Formula One (F1) motor racing chiefs have fired a warning shot to the sport's regulator over a claim that it is not worth $20bn.
Sky News has seen a letter from Sacha Woodward Hill, F1's veteran legal supremo, and Renee Wilm, chief legal and administrative officer of Liberty Media Corporation, F1's controlling shareholder, accusing the Federation Internationale de l'Automobile (FIA) of straying beyond its remit.
In the letter, the legal chiefs argued that Mohammed Ben Sulayem, the FIA president, "interfered with our [commercial] rights in an unacceptable manner" when he referred to an "alleged inflated price tag of $20bn" being placed on the sport.
He added that a potential buyer of F1 should "come with a clear, sustainable plan - not just a lot of money".
Mr Ben Sulayem's comments, posted on Twitter on Monday, came in response to a report last week by Bloomberg News that Saudi Arabia's sovereign wealth fund had explored a $20bn takeover bid for the sport in 2022.
Neither F1 nor Saudi's Public Investment Fund has commented on the report.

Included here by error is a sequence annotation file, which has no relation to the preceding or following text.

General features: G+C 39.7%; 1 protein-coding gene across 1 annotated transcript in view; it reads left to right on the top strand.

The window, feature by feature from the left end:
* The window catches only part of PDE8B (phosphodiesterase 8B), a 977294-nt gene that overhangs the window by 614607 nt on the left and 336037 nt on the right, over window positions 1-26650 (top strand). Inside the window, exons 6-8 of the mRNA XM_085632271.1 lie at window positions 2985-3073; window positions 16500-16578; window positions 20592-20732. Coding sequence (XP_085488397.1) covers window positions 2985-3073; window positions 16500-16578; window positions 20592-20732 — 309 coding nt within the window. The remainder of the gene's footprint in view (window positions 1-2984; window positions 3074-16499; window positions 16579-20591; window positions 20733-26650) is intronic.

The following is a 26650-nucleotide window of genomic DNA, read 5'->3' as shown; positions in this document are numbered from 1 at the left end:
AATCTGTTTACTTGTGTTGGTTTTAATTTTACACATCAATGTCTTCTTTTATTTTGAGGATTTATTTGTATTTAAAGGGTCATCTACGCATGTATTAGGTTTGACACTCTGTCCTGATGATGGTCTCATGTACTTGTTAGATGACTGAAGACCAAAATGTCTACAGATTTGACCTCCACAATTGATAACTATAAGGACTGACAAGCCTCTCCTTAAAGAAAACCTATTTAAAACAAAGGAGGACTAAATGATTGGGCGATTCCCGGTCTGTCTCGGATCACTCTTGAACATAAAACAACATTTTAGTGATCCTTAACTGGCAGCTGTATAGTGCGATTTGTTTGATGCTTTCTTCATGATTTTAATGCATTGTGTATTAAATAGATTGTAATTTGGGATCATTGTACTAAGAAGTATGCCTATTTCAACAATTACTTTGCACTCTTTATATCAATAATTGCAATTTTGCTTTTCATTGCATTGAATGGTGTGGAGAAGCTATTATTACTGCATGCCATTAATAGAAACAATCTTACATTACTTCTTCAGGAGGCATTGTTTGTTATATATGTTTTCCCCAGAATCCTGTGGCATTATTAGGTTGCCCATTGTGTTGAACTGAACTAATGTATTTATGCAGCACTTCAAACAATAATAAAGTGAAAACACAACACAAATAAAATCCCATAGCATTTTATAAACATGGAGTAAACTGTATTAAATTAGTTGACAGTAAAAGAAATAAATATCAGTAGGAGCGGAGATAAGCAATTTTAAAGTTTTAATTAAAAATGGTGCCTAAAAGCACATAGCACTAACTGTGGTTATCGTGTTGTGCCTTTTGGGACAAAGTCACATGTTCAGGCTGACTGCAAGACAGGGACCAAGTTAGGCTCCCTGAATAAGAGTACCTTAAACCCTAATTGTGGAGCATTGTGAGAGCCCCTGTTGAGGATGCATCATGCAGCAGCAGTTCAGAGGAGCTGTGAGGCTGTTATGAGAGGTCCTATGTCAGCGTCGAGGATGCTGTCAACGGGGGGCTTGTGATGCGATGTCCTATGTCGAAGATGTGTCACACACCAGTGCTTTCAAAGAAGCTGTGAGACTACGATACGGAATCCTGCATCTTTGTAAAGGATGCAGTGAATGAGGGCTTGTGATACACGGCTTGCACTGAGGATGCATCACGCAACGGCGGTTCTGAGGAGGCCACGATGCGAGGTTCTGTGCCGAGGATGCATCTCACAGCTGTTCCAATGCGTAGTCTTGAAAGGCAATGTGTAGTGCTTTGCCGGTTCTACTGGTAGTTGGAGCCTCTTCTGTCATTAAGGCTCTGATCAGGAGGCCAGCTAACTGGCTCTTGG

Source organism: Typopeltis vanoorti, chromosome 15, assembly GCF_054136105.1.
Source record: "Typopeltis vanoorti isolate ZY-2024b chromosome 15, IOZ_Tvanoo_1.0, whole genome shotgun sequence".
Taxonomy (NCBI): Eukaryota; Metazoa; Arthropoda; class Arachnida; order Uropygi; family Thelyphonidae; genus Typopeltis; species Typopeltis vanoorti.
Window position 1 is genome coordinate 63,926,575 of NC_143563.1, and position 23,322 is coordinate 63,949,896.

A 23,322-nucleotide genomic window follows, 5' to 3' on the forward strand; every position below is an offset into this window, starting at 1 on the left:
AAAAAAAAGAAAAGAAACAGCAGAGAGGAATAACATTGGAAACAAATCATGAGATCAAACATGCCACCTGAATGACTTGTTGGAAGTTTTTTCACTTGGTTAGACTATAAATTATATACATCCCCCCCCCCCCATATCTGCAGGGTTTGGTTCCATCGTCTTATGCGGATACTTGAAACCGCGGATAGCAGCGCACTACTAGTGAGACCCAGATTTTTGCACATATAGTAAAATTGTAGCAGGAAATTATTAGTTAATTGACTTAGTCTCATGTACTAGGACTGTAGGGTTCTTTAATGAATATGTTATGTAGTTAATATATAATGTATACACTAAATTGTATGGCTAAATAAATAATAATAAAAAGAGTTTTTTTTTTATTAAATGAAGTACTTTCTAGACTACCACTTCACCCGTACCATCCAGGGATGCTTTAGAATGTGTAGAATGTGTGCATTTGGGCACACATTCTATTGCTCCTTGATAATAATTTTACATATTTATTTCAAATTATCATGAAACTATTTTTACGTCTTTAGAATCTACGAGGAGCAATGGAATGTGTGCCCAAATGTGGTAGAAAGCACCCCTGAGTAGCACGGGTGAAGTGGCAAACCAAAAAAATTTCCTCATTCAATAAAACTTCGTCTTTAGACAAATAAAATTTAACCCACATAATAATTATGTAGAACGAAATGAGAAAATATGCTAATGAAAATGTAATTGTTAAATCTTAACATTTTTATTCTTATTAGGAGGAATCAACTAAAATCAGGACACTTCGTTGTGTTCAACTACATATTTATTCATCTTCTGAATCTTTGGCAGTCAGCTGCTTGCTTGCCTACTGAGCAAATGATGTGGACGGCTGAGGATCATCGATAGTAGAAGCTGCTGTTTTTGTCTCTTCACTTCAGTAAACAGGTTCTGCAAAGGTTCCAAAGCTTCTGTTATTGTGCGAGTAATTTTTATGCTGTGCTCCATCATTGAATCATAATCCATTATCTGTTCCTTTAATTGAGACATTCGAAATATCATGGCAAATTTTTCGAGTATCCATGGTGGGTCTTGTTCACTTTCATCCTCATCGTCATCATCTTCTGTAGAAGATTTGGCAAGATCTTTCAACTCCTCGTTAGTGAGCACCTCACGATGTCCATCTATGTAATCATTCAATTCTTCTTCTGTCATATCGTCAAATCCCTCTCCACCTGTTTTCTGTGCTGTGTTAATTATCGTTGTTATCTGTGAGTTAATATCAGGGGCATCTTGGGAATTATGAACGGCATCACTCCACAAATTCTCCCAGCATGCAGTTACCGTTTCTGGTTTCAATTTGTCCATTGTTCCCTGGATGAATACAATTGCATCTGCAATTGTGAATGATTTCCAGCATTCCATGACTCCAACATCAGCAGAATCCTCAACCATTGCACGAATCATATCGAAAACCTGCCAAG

The letter, a copy of which was forwarded to F1 teams including Ferrari and Mercedes on Tuesday, warned the FIA that "Formula 1 has the exclusive right to exploit the commercial rights in the FIA Formula One World Championship" under a 100-year deal.
"Further, the FIA has given unequivocal undertakings that it will not do anything to prejudice the ownership, management and/or exploitation of those rights.
"We consider that those comments, made from the FIA president's official social media account, interfere with those rights in an unacceptable manner."
The response to Mr Ben Sulayem's comments comes at a time of heightened tensions between F1 and its governing body.
The letter from Ms Woodward Hill and Ms Wilm also said the suggestion, implicit in the FIA president's remarks, "that any potential purchaser of the Formula 1 business is required to consult with the FIA is wrong".
It added that Mr Ben Sulayem had "overstep[ped] the bounds of the FIA's remit, saying that "any individual or organisation commenting on the value of a listed entity or its subsidiaries, especially claiming or implying possession of inside knowledge while doing so, risks causing substantial damage to the shareholders and investors of that entity, not to mention potential exposure to serious regulatory consequences".
"To the degree that these comments damage the value of Liberty Media Corporation, the FIA may be liable as a result."
Contacted by Sky News, a Formula One spokesman declined to comment.
The FIA could not be reached for comment.